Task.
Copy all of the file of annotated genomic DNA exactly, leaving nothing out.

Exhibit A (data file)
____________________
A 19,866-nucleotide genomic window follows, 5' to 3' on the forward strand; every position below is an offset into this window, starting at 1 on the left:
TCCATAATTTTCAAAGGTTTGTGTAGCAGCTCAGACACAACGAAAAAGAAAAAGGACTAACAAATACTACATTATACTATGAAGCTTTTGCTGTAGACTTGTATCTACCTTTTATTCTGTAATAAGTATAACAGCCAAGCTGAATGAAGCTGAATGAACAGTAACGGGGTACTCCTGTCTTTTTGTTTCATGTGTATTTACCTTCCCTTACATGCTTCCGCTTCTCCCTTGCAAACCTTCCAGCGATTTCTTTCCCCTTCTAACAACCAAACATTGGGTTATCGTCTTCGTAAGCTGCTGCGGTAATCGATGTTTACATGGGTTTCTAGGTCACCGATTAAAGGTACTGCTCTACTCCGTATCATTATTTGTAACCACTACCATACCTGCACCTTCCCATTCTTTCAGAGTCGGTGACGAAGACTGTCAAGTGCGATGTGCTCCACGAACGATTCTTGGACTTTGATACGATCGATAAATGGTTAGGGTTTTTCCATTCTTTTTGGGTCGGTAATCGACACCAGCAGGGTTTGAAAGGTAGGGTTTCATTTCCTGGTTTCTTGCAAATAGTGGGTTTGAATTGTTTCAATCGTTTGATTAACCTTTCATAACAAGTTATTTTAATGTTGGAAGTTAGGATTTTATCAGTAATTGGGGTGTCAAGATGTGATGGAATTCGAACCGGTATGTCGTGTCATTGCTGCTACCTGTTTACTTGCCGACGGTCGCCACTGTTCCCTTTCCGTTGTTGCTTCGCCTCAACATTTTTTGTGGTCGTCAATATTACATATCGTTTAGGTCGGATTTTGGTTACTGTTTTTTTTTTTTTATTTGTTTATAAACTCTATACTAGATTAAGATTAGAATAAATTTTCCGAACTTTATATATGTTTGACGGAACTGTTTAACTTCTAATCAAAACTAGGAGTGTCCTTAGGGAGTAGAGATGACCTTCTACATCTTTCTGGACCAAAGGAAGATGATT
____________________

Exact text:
A 19,866-nucleotide genomic window follows, 5' to 3' on the forward strand; every position below is an offset into this window, starting at 1 on the left:
TCCATAATTTTCAAAGGTTTGTGTAGCAGCTCAGACACAACGAAAAAGAAAAAGGACTAACAAATACTACATTATACTATGAAGCTTTTGCTGTAGACTTGTATCTACCTTTTATTCTGTAATAAGTATAACAGCCAAGCTGAATGAAGCTGAATGAACAGTAACGGGGTACTCCTGTCTTTTTGTTTCATGTGTATTTACCTTCCCTTACATGCTTCCGCTTCTCCCTTGCAAACCTTCCAGCGATTTCTTTCCCCTTCTAACAACCAAACATTGGGTTATCGTCTTCGTAAGCTGCTGCGGTAATCGATGTTTACATGGGTTTCTAGGTCACCGATTAAAGGTACTGCTCTACTCCGTATCATTATTTGTAACCACTACCATACCTGCACCTTCCCATTCTTTCAGAGTCGGTGACGAAGACTGTCAAGTGCGATGTGCTCCACGAACGATTCTTGGACTTTGATACGATCGATAAATGGTTAGGGTTTTTCCATTCTTTTTGGGTCGGTAATCGACACCAGCAGGGTTTGAAAGGTAGGGTTTCATTTCCTGGTTTCTTGCAAATAGTGGGTTTGAATTGTTTCAATCGTTTGATTAACCTTTCATAACAAGTTATTTTAATGTTGGAAGTTAGGATTTTATCAGTAATTGGGGTGTCAAGATGTGATGGAATTCGAACCGGTATGTCGTGTCATTGCTGCTACCTGTTTACTTGCCGACGGTCGCCACTGTTCCCTTTCCGTTGTTGCTTCGCCTCAACATTTTTTGTGGTCGTCAATATTACATATCGTTTAGGTCGGATTTTGGTTACTGTTTTTTTTTTTTTATTTGTTTATAAACTCTATACTAGATTAAGATTAGAATAAATTTTCCGAACTTTATATATGTTTGACGGAACTGTTTAACTTCTAATCAAAACTAGGAGTGTCCTTAGGGAGTAGAGATGACCTTCTACATCTTTCTGGACCAAAGGAAGATGATT